March 30, 2020
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The U.S. Department of Transportation issued more than $8.9 million worth of grants to 80 federally recognized American Indian Tribal Nations on February 11 to support 91 transportation projects; most of them focused on improving traffic safety and quality of life for tribal communities, noted USDOT Secretary Elaine Chao in a statement.

[Above photo by the USDOT.]

That grant money is coming from the Federal Highway Administration’s Tribal Transportation Program Safety Fund and will support a wide range of endeavors, added FHWA Administrator Nicole Nason – from safety planning to sidewalks and road repairs, she said.

Photo via Wikimedia Commons

This follows up on a rulemaking effort launched by USDOT in October 2019 to streamline federal transportation funding distribution to American Indian tribes – creating a “less onerous” regulatory framework while promoting greater self-sufficiency among tribal governments.

Yet fiscal support from the federal government for tribal transportation needs is critical, explained Mary Beth Clark, president of the Intertribal Transportation Association (ITA), during a February 6 hearing held by the House of Representatives Committee on Transportation and Infrastructure.

“The conditions for successful economic development on Indian lands are founded on community stability that begins with infrastructure,” she explained in her testimony.

Mary Beth Clark

“There must be adequate law enforcement and judicial systems and basic human services, including roads, safe drinking water, wastewater, power and communication utilities,” Clark said. “When these systems are in place, Congress understood that tribes are in the best position to implement economic development opportunities, empower their tribal citizens, and build the economies of their reservations. Without such basic infrastructure, community stability becomes uncertain as young professionals and families seek better opportunities elsewhere.”

Yet she emphasized that state and local governments, in particular, are stepping up efforts to “break down the decades of transportation barriers” that have held tribal nations back from taking the “fullest advantage of our peoples, resources, and opportunities to improve our communities.”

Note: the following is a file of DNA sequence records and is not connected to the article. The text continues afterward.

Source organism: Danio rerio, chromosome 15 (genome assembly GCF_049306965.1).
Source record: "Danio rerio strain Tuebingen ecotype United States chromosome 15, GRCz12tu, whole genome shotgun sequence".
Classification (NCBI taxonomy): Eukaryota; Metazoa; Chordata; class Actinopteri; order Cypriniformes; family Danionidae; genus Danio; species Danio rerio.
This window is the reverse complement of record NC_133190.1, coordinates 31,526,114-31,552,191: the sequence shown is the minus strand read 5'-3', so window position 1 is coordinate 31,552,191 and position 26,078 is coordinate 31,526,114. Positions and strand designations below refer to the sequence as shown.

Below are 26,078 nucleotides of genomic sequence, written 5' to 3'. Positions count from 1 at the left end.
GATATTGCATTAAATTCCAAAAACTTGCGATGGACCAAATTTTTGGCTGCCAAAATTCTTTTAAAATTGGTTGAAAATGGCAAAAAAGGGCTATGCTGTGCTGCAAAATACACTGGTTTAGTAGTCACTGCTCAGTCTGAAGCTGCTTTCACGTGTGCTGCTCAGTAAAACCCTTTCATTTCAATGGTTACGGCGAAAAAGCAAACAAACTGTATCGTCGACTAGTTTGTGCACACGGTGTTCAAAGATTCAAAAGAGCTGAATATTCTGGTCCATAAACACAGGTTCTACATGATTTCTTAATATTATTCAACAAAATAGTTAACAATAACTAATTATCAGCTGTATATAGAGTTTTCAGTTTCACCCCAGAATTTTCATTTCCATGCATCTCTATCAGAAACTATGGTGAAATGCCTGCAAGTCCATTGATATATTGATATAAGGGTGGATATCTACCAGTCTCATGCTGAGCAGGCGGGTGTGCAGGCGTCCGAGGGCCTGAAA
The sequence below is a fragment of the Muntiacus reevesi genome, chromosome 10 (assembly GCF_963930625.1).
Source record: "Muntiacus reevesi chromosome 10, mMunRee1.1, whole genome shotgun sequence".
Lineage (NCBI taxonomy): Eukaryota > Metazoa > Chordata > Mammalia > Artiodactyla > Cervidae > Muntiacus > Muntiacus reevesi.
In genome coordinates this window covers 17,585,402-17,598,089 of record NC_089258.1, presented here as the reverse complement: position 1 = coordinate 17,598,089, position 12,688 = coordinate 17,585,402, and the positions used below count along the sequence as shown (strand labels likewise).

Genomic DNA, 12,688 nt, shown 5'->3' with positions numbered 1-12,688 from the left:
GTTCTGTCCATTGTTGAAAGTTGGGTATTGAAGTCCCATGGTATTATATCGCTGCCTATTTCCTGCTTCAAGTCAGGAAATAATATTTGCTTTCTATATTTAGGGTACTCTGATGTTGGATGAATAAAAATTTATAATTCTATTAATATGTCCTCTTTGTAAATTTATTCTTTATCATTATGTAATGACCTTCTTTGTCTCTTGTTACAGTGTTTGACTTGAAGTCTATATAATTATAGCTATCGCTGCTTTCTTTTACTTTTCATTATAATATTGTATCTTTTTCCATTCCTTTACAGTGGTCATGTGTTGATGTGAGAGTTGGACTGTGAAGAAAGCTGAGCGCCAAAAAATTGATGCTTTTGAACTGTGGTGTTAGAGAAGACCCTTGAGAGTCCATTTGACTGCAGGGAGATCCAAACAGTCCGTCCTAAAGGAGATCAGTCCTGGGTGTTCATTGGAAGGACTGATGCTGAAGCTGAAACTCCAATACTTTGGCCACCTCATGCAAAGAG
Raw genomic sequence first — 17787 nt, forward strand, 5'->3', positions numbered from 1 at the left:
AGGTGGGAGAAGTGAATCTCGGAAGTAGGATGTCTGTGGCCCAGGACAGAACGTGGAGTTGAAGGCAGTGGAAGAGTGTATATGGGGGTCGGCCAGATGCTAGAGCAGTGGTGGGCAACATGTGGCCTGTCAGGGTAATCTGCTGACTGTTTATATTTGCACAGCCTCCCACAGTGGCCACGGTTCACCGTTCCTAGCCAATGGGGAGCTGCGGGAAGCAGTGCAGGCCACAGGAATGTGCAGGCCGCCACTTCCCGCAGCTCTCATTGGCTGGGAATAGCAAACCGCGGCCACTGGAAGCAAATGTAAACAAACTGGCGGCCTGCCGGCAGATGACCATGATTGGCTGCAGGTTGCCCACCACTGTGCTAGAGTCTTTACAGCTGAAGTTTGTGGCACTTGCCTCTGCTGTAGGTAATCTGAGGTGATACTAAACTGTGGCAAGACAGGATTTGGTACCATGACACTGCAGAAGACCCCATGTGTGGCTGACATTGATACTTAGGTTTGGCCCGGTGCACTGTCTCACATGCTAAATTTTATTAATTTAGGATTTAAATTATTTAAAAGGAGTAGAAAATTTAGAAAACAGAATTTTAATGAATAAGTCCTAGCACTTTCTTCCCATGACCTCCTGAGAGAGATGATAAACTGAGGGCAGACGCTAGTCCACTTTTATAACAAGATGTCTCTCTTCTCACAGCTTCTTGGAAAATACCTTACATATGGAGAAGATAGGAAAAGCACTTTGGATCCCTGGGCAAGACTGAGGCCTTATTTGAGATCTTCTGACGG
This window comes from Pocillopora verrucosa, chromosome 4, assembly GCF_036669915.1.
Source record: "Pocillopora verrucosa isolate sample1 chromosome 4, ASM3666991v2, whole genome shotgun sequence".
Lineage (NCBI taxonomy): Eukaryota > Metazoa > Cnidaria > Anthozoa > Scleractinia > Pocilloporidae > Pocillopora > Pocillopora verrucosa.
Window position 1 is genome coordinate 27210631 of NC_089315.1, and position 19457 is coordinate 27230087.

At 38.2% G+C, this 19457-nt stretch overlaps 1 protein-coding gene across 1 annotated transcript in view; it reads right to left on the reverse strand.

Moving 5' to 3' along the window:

For example, the Arizona Department of Transportation hosted a series of forums last year in partnership with the Inter Tribal Council of Arizona to connect agency personnel with transportation officials and other representatives from tribes on matters ranging from enforcement of weight restrictions on state highways to sharing information from industry conferences.

The Arizona DOT’s effort to develop deeper transportation ties with Native American tribes is reflective of a broader trend occurring throughout the state DOT community.

During a panel discussion held during the 2019 Transportation Research Board’s annual meeting in Washington, D.C., managers from the Oklahoma Department of Transportation and Alaska Department of Transportation & Public Facilities discussed how they are forging closer ties with tribal governments, especially since tribal communities tend to have a number of members who don’t own cars, so they have more pedestrian and transit needs.

ITA’s Clark stressed in her testimony that increasing federal transportation funding will only help boost such initiatives.

“The recurring federal formula programs at the USDOT … allow tribes to plan and budget based on known appropriation levels to address their transportation priorities,” she said.

“But make no mistake, with sufficient federal appropriations and outreach by our federal partners, tribes can do more,” Clark added. “With sufficient resources, we can grow our economies, reach new markets, retain our tribal citizens, and realize the dream of our ancestors to perpetuate our culture, hold our lands, protect our water and air, and pass down to our children and grandchildren the rich heritage that is our legacy and the legacy of this great nation.”

editor@aashto.org

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